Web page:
Met Police to re-examine News of the World hacking case

Andy Coulson
Image caption Andy Coulson told MPs last year that he did not "use or condone" phone tapping

The Metropolitan Police is to examine new evidence about the extent of phone hacking involving journalists on the News of the World.

Assistant Commissioner John Yates told the BBC new information had emerged that would be considered by the police.

Former reporter Sean Hoare has claimed the paper's former editor, Andy Coulson, asked him to hack into phones.

Mr Coulson has told Scotland Yard he is happy to meet them voluntarily about the allegations, which he denies.

A spokesman for Mr Coulson said: "Andy Coulson has today told the Metropolitan Police that he is happy to voluntarily meet them following allegations made by Sean Hoare.

"Mr Coulson emphatically denies these allegations. He has, however, offered to talk to officers if the need arises and would welcome the opportunity to give his view on Mr Hoare's claims."

Mr Coulson came under fresh pressure last week after former journalists told the New York Times that the practice of phone hacking was far more extensive than the newspaper acknowledged at the time.

In light of the new information, Mr Yates told BBC Radio 4's Today programme: "We've always said that if any new material or new evidence was produced then we would consider it.

"We've heard what Mr Hoare's had to say, we've been in touch with the New York Times for many months prior to the publication of the article, seeking any new material or new evidence that they had. They didn't produce any until they published this with Mr Hoare.

"It is new and we'll be considering it, and consulting with the Crown Prosecution Service before we do."

He confirmed Mr Hoare was new to the inquiry and had "come from nowhere" as far as the investigation was concerned.

On Monday morning, lawyer Tamsin Allen said her clients, who include former Labour minister Chris Bryant and former senior Met officer Brian Paddick, wanted the police's decision making in this case to be "properly scrutinised".

And shadow Home Secretary Alan Johnson has requested an urgent question in the House of Commons, asking Home Secretary Theresa May to explain what she intended to do in light of accusations that current members of House may have had their phones tapped.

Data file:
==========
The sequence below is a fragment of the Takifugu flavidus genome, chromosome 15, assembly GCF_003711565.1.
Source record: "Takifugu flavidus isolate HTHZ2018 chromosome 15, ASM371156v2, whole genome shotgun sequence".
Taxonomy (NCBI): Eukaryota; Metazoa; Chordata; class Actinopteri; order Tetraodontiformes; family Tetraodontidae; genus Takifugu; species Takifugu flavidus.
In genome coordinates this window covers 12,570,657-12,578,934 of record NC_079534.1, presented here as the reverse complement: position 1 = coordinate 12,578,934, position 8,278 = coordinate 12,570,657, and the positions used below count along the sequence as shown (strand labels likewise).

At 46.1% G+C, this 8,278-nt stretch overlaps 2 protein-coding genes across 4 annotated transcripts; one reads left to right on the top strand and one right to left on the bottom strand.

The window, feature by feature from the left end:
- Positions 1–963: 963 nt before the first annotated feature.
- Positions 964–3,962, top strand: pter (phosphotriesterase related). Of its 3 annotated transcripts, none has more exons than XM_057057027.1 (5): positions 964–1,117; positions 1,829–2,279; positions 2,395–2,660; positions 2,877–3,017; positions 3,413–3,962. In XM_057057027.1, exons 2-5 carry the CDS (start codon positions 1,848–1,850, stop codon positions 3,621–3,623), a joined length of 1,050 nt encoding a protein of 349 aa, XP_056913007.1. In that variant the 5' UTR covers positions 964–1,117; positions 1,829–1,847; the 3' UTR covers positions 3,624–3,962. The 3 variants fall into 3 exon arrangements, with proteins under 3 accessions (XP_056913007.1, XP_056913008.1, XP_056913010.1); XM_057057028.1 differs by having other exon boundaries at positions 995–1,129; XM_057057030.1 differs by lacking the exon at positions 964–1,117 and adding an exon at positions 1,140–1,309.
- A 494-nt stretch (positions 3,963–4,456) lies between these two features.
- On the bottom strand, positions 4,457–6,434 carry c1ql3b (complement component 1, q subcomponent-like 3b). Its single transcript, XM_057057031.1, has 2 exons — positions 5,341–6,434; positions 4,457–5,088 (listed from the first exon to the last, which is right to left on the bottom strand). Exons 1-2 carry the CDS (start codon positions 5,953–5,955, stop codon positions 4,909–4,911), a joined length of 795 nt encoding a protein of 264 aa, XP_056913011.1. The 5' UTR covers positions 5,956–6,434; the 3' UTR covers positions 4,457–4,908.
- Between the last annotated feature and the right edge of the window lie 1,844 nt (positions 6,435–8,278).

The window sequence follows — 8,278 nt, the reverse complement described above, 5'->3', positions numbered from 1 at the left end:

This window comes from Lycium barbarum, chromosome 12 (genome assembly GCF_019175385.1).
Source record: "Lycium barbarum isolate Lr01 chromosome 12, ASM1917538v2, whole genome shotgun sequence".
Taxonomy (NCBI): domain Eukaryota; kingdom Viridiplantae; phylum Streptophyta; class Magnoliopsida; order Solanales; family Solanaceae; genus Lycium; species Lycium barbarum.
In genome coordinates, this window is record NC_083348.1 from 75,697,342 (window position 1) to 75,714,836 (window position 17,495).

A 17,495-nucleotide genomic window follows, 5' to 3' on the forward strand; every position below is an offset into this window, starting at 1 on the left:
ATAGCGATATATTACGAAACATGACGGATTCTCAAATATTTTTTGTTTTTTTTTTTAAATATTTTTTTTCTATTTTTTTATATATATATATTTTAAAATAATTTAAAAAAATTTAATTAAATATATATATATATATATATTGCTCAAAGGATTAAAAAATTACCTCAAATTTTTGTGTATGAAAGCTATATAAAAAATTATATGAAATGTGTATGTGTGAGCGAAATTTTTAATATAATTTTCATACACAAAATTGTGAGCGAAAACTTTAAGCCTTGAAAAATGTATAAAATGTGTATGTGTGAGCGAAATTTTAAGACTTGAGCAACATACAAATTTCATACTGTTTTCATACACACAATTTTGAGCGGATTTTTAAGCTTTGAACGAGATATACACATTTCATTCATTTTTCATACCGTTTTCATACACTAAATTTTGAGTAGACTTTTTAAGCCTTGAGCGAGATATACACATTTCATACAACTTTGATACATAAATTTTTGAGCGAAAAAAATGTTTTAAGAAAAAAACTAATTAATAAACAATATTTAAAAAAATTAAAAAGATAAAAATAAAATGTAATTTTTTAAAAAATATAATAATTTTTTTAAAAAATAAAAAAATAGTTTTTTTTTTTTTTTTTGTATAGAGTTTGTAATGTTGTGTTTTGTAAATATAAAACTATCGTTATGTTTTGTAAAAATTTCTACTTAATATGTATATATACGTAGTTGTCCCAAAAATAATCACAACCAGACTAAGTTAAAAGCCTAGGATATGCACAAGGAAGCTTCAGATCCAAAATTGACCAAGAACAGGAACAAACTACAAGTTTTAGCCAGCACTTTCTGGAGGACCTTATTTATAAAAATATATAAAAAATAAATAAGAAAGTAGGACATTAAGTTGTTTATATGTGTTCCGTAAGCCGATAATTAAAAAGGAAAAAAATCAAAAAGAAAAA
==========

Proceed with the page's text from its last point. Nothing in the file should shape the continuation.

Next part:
On Sunday she said there were no grounds for a public inquiry.

Image caption Assistant Commissioner John Yates is considering reopening the case

Home Affairs Select Committee chairman Keith Vaz said Mr Yates would be asked about the latest developments in the inquiry when he appears before it on another matter on Tuesday.

Mr Coulson - who is now Prime Minister David Cameron's director of communications - has received strong backing from Number 10, which said he "totally and utterly" rejected claims he was aware of any wrongdoing.

Mr Hoare told the New York Times he was fired from the News of the World during a period when he was struggling with drink and drugs.

The News of the World's royal editor, Clive Goodman, was jailed for conspiracy to access phone messages in 2007, along with private investigator Glenn Mulcaire, but the paper insists it was an isolated case.

While critical of the conduct of the News of the World's journalists, the Commons Culture and Media Committee found no evidence that Mr Coulson either approved phone-hacking by his paper, or was aware it was taking place.

In 2009, the Metropolitan Police chose not to launch an investigation following the Guardian's claims that News of the World journalists were involved in widespread phone hacking of several thousand celebrities, sports stars and politicians.

All five candidates in the Labour leadership contest have called for a fresh inquiry, echoing sentiments expressed by other senior party figures in recent days.

But on Sunday, Education Secretary Michael Gove told the BBC's Andrew Marr programme that the New York Times allegations "seem to be a recycling of allegations we have heard before" and may have been a product of newspaper "circulation wars" in the US.

Mr Gove said it was often "overlooked" that Mr Coulson, by resigning as editor in 2007, had taken responsibility for what had happened over the Goodman case even though there "was no evidence he knew what was going on".

'Integrity' question

Labour leadership contender Ed Balls, former Labour minister Tessa Jowell, who says her phone was hacked 28 times, and former deputy prime minister Lord Prescott, who also believes he was targeted, have all called for action.

Mr Balls said Mr Coulson's role at the heart of Number 10 meant that the government's "integrity" was under question.

Lord Prescott threatened legal action in his bid to gain access to documents relating to his records.

Mr Yates defended the initial police investigation, saying: "This was a very thorough inquiry, conducted in 2006, that resulted in the conviction of two people.

"It resulted in a very complex area of law being clarified, and it sent an extremely strong deterrent message for other people who may be getting involved with this in the future that this is not a privacy issue.

"This is much more than a privacy issue, this is a criminal issue for which you face the prospect of going to jail. I have to say this was a successful investigation."

The News of the World has rejected "absolutely any suggestion there was a widespread culture of wrongdoing" at the newspaper.

It said in a statement: "The News of the World repeatedly asked the New York Times to provide evidence to support their allegations and they were unable to do so.

"Indeed, the story they published contained no new credible evidence and relied heavily on anonymous sources, contrary to the paper's own editorial guidelines.

"In so doing they have undermined their own reputation and confirmed our suspicion their story was motivated by commercial rivalry."

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